From the same book, The Soul of the Apostolate, I read a couple of stories of holy priests, both brilliant preachers, who each did seemingly "extraordinary" prayers and penances before their engagement commenced: a Father Lacordaire spent a long time before giving homilies and had himself scourged upon returning from the pulpit, while a Father Monsabre, was known to say all 15 decades of the Rosary on his knees before speaking at Notre Dame. When asked, he reportedly said that he was taking his "last dose of tonic".
Like many saints before them, these people have discovered the 'secret' to their 'success', in this case, in doing the apostolate of Christ, is to be found "at the foot of the Cross". Dom Chautard further added, that the Apostles were not asked to go to school in Athens, nor to study in Rome under the Caesars on how to conquer and govern empiers. Techniques of organization and fundraising and church-building and putting up school were not mentioned either. Only one thing is necessary: "Rogate" (Pray ye!).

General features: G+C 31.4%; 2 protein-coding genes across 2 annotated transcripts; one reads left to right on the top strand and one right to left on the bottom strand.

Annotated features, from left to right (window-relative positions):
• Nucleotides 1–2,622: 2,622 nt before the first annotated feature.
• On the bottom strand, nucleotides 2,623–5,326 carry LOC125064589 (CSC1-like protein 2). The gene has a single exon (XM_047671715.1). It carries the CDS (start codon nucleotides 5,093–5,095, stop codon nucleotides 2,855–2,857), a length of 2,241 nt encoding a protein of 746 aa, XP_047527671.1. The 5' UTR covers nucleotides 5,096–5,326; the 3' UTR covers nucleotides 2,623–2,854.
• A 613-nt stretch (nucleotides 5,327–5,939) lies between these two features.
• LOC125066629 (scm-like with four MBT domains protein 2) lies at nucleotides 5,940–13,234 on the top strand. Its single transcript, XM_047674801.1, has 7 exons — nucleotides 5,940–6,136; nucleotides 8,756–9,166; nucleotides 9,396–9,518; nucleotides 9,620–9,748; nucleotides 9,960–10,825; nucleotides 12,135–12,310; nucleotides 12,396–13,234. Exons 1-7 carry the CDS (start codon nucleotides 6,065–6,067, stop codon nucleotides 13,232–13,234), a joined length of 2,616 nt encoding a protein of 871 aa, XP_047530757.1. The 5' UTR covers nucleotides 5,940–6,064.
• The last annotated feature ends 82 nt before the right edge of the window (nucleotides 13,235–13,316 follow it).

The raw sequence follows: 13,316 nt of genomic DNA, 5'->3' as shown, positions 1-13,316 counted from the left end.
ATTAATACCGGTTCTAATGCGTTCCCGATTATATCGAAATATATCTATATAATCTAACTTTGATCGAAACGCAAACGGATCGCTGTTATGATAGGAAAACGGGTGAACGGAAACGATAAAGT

Another modern apostle echoed the same sentiment, this time while encouraging us to have recourse to the Author of Grace Himself in the Blessed Sacrament:
It is impossible in human language to exaggerate the importance of being in a chapel or church before the Blessed Sacrament as often and for as long as our duties and state of life allow.
What I am expressing is not a pious practice or a luxury of the spiritual life. I am talking about its essence. Those who believe what I am saying and act on their belief are in possession of the greatest treasure available to man in this valley of tears. As by now thousands of saintly men and women have testified from experience, this is somewhere near the key to holiness. For this reason, I strongly recommend that each of us make a resolution -- no matter how much the decision may cost us -- to make a holy hour before the Blessed Sacrament exposed or reserved at least once a month or, if possible, once a week, and if we have the grace and our vocation in life permits it, even several times a week. Think of the empty hours that people spend weekly before the television screen -- an average I am told of some twenty hours per man, woman and child in America.
Someone may object, "But you are talking about mystics or saints, and I am neither. I am just an ordinary Catholic trying to save my soul." My reply: there can be no ordinary Catholics today, not with the revolution through which society is passing and the convulsion in the Church on every level. The Church today needs strong Catholics, wise Catholics, Catholics who are not swayed by public opinion or afraid to stand up for the truth. She needs Catholics who are willing to suffer for their convictions and, if need be, shed their blood for the Faith."